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2D Painting Example

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The 2D Painting example shows how QPainter and QGLWidget can be used together to display accelerated 2D graphics on supported hardware.

The QPainter class is used to draw 2D graphics primitives onto paint devices provided by QPaintDevice subclasses, such as QWidget and QImage.

Since QGLWidget is a subclass of QWidget, it is possible to reimplement its paintEvent() and use QPainter to draw on the device, just as you would with a QWidget. The only difference is that the painting operations will be accelerated in hardware if it is supported by your system's OpenGL drivers.

In this example, we perform the same painting operations on a QWidget and a QGLWidget. The QWidget is shown with anti-aliasing enabled, and the QGLWidget will also use anti-aliasing if the required extensions are supported by your system's OpenGL driver.

Overview

To be able to compare the results of painting onto a QGLWidget subclass with native drawing in a QWidget subclass, we want to show both kinds of widget side by side. To do this, we derive subclasses of QWidget and QGLWidget, using a separate Helper class to perform the same painting operations for each, and lay them out in a top-level widget, itself provided a the Window class.

Helper Class Definition

In this example, the painting operations are performed by a helper class. We do this because we want the same painting operations to be performed for both our QWidget subclass and the QGLWidget subclass.

The Helper class is minimal:

 class Helper
 {
 public:
     Helper();

 public:
     void paint(QPainter *painter, QPaintEvent *event, int elapsed);

 private:
     QBrush background;
     QBrush circleBrush;
     QFont textFont;
     QPen circlePen;
     QPen textPen;
 };

Apart from the constructor, it only provides a paint() function to paint using a painter supplied by one of our widget subclasses.

Helper Class Implementation

The constructor of the class sets up the resources it needs to paint content onto a widget:

 Helper::Helper()
 {
     QLinearGradient gradient(QPointF(50, -20), QPointF(80, 20));
     gradient.setColorAt(0.0, Qt::white);
     gradient.setColorAt(1.0, QColor(0xa6, 0xce, 0x39));

     background = QBrush(QColor(64, 32, 64));
     circleBrush = QBrush(gradient);
     circlePen = QPen(Qt::black);
     circlePen.setWidth(1);
     textPen = QPen(Qt::white);
     textFont.setPixelSize(50);
 }

The actual painting is performed in the paint() function. This takes a QPainter that has already been set up to paint onto a paint device (either a QWidget or a QGLWidget), a QPaintEvent that provides information about the region to be painted, and a measure of the elapsed time (in milliseconds) since the paint device was last updated.

 void Helper::paint(QPainter *painter, QPaintEvent *event, int elapsed)
 {
     painter->fillRect(event->rect(), background);
     painter->translate(100, 100);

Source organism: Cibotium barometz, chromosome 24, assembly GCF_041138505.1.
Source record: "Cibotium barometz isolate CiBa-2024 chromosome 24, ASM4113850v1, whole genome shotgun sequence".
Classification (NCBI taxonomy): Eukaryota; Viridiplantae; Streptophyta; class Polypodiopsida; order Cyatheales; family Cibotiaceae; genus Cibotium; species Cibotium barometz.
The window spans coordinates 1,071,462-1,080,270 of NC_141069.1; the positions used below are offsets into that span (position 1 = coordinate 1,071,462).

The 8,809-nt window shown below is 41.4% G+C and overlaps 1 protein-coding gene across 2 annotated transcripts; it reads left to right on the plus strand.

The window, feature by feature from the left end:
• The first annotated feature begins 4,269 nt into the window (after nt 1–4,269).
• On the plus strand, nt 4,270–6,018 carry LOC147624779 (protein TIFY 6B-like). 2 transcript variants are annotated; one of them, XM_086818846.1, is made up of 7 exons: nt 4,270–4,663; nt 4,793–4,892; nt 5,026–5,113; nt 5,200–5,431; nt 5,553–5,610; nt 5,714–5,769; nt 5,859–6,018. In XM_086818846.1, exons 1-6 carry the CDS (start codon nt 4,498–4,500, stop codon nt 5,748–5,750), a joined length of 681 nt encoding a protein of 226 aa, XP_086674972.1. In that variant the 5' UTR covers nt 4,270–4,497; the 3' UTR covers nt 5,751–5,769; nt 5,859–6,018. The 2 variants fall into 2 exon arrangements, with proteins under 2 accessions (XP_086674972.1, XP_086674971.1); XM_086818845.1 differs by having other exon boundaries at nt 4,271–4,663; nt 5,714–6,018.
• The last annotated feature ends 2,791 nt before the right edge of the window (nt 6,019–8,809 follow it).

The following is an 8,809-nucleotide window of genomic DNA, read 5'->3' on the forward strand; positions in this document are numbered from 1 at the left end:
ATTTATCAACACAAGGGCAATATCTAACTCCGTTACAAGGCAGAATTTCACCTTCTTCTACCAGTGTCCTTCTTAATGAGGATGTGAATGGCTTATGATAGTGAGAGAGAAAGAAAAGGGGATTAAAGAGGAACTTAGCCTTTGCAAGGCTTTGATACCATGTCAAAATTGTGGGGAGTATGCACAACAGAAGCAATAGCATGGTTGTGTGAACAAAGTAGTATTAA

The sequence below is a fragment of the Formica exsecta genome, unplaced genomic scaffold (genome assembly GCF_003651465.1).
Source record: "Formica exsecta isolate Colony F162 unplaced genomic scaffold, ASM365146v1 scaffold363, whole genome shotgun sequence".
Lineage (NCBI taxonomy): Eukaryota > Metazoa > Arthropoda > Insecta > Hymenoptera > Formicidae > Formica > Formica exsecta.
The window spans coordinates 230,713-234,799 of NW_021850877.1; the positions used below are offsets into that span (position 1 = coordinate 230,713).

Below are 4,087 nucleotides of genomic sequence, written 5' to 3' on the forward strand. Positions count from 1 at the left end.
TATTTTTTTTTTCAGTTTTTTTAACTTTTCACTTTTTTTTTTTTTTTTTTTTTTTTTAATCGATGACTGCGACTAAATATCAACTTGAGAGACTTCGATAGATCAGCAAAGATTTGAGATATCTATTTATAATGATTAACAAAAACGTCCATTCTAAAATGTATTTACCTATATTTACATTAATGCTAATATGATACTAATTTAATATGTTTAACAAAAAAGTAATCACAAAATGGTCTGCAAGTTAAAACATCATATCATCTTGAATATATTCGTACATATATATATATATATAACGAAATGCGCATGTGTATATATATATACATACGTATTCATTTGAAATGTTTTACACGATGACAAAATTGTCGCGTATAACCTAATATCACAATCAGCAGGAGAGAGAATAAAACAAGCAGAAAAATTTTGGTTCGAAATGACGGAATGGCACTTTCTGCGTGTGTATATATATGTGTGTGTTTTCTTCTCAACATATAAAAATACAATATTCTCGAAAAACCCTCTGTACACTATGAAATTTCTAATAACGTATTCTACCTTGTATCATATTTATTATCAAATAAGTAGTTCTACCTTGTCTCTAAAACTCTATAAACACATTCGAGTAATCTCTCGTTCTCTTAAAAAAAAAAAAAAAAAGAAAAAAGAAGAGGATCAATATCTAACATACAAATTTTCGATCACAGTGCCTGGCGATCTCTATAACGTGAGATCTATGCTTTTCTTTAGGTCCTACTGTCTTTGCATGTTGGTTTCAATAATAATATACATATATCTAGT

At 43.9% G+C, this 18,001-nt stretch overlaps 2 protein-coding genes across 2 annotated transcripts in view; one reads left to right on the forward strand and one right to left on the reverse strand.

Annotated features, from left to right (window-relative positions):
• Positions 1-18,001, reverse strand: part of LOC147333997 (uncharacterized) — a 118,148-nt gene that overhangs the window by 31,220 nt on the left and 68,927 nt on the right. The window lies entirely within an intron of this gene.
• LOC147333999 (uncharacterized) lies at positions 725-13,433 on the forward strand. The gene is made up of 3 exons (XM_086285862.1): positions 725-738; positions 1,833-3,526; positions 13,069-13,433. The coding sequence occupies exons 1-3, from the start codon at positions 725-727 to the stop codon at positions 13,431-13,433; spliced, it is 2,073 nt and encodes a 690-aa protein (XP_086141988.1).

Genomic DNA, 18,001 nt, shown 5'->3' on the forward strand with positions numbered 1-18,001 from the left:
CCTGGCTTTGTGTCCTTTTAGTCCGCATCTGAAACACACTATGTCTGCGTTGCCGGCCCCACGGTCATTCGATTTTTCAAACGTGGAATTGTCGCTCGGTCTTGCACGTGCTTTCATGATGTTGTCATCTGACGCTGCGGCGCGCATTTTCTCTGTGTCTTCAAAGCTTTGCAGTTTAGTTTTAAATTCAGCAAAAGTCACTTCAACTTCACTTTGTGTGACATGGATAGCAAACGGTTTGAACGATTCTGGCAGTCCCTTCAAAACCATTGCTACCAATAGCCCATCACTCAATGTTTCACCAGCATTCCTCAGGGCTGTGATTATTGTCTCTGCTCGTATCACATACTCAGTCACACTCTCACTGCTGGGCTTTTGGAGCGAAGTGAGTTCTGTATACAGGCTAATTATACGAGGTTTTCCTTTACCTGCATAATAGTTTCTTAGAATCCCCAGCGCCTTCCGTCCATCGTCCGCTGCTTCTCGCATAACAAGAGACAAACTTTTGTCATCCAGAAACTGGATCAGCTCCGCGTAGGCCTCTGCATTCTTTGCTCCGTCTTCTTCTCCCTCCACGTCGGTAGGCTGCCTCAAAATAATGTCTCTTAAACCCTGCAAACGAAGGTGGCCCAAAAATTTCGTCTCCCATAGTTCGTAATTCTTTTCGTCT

We begin painting by filling in the region contained in the paint event before translating the origin of the coordinate system so that the rest of the painting operations will be displaced towards the center of the paint device.

We draw a spiral pattern of circles, using the elapsed time specified to animate them so that they appear to move outward and around the coordinate system's origin:

     painter->save();
     painter->setBrush(circleBrush);
     painter->setPen(circlePen);
     painter->rotate(elapsed * 0.030);

     qreal r = elapsed/1000.0;
     int n = 30;
     for (int i = 0; i < n; ++i) {
         painter->rotate(30);
         qreal radius = 0 + 120.0*((i+r)/n);
         qreal circleRadius = 1 + ((i+r)/n)*20;
         painter->drawEllipse(QRectF(radius, -circleRadius,
                                     circleRadius*2, circleRadius*2));
     }
     painter->restore();

Since the coordinate system is rotated many times during this process, we save() the QPainter's state beforehand and restore() it afterwards.

     painter->setPen(textPen);
     painter->setFont(textFont);
     painter->drawText(QRect(-50, -50, 100, 100), Qt::AlignCenter, "Qt");
 }

We draw some text at the origin to complete the effect.

Widget Class Definition

The Widget class provides a basic custom widget that we use to display the simple animation painted by the Helper class.

 class Helper;
 class QPaintEvent;

 class Widget : public QWidget
 {
     Q_OBJECT

 public:
     Widget(Helper *helper, QWidget *parent);

 public slots:
     void animate();

 protected:
     void paintEvent(QPaintEvent *event);

 private:
     Helper *helper;
     int elapsed;
 };

Apart from the constructor, it only contains a paintEvent() function, that lets us draw customized content, and a slot that is used to animate its contents. One member variable keeps track of the Helper that the widget uses to paint its contents, and the other records the elapsed time since it was last updated.

Widget Class Implementation